Detroit Free Press
WWR Article Summary (tl;dr) After taking a trip to New York when she was 16, Camilla Cantu was driven to change the perception of mariachi bands. She said, “I met an all-female mariachi group and I came back and I was like, ‘we need this in Detroit. We need a female mariachi group in Michigan. Like why isn’t this a thing?’ ” So, she created one.
For the first three years of playing mariachi, Camilla Cantu found herself in an older, more male-dominated field at 13 years old. “When they didn’t have people to come for a job, I was showing up performing side-by-side with them,” said Cantu about other mariachi groups.
But after taking a trip to New York when she was 16, her drive to change the perception of mariachi around her changed. “I met an all-female mariachi group and I came back and I was like, ‘we need this in Detroit. We need a female mariachi group in Michigan. Like why isn’t this a thing?’ ” she said.
“That summer, I had this open house and I was so disappointed because nobody came to the open house and I was just like, ‘God nobody is passionate. Nobody wants this as much as me,’ ” she said. “This one woman came in with her daughter and was like, ‘is this the thing for the mariachi?’ She sang a song and that was the start. It literally started off with me, her and my brother and my other friend, who was a guy who had come from the previous group that I had come from. The men were helping with the sound to support her vision of what the group could become due to the lack of finding a female bassist in the city of Detroit.”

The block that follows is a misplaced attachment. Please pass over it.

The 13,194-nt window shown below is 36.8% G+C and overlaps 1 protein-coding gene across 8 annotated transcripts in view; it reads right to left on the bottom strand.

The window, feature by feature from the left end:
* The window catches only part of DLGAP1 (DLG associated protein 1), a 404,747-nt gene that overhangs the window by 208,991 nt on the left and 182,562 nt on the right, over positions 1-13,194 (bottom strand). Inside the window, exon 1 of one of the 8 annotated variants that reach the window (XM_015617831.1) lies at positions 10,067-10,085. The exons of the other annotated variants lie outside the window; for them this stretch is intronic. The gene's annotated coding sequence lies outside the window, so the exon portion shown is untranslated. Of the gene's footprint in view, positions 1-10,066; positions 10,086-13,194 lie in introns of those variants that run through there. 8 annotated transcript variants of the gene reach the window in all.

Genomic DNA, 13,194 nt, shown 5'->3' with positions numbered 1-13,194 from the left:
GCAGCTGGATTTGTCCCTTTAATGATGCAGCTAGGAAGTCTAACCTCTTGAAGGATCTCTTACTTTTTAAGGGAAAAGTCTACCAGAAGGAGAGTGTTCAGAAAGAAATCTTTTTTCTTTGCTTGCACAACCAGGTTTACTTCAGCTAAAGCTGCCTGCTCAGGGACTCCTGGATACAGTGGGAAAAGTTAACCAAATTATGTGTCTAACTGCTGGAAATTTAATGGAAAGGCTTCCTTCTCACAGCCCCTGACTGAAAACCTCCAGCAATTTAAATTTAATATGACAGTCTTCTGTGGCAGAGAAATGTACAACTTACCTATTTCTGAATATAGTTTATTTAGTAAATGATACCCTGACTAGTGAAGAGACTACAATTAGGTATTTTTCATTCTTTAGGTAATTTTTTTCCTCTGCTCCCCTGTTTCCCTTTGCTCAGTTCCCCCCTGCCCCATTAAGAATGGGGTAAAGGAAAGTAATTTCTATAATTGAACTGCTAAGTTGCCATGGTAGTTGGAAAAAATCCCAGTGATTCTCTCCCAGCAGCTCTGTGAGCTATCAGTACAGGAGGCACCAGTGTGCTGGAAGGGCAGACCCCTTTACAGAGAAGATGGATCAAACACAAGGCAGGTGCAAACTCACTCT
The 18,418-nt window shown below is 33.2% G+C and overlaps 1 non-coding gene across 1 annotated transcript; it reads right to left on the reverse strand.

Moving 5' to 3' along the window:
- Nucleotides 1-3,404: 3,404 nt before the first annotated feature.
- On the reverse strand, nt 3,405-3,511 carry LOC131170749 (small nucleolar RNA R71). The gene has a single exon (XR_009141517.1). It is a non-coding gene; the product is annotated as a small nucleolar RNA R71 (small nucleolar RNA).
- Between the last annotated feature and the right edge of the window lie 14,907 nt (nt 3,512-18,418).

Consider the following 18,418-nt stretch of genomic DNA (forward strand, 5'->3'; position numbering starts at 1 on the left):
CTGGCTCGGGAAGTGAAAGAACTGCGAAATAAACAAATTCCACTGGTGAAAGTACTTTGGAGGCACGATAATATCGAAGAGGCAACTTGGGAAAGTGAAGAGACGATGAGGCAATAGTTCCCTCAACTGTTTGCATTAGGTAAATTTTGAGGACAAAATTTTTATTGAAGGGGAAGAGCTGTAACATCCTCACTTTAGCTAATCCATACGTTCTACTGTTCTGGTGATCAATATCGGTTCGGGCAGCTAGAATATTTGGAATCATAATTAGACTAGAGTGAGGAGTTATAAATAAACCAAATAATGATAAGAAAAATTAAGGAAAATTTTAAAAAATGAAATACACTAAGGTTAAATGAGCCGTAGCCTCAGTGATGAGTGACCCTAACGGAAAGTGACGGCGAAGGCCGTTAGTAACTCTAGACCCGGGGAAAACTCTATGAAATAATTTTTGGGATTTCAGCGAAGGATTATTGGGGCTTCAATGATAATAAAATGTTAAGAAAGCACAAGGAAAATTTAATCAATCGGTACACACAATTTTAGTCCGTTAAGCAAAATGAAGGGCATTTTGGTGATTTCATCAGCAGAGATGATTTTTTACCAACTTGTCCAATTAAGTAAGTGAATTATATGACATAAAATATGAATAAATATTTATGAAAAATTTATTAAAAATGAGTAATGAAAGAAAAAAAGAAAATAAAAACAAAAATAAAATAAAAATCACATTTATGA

As time went on, other members began trickling in to form Michigan’s first five-member all-female group known as Mariachi Femenil Detroit. “When we first started, I would be playing and they would be singing. It was a mess. It was growth. I didn’t come with musicians ready,” said Cantu. “It was a learning experience for all of us. I was learning how to teach. They were learning how to play mariachi on their guitars.”
As the nation went into quarantine last year, the group stopped booking performances for the safety of its members and families.
“I didn’t know if people were still going to be interested or if people were going to be willing to still have us for events because we had gone kind of MIA. It honestly wasn’t a problem at all. We’re super excited that people are still super interested in calling us and having us perform. They’re seeking us out now,” she said.
“We’re not just a band. We’re all really good friends and we all go out to eat and we all love each other’s kids. There’s definitely one thing different with female mariachis is that there’s a sense of community even within the group. We’re not here just to work and play music. We’re here to definitely support each other.”
“It’s really cool that out of everything in our lives that’s so different, music really brings us together. I feel like I would not have probably met or been exposed to everybody that I am now if it wasn’t for music. We’re all so different it’s crazy. We’ve created like a really cool family relationship,” said member Rita Ramirez.
In the five years they have been together, four murals have popped up that have included female mariachis in southwest Detroit. “I feel like we are changing even the idea of mariachi here in the city,” said Cantu.
“We’re not in competition with anyone because we’ve created our own lane. This is a lane that nobody else went out and tried to pursue. I don’t think we can be in competition with other groups when we’re like literally blazing a trail in our own path,” she said.
Distributed by Tribune Content Agency, LLC.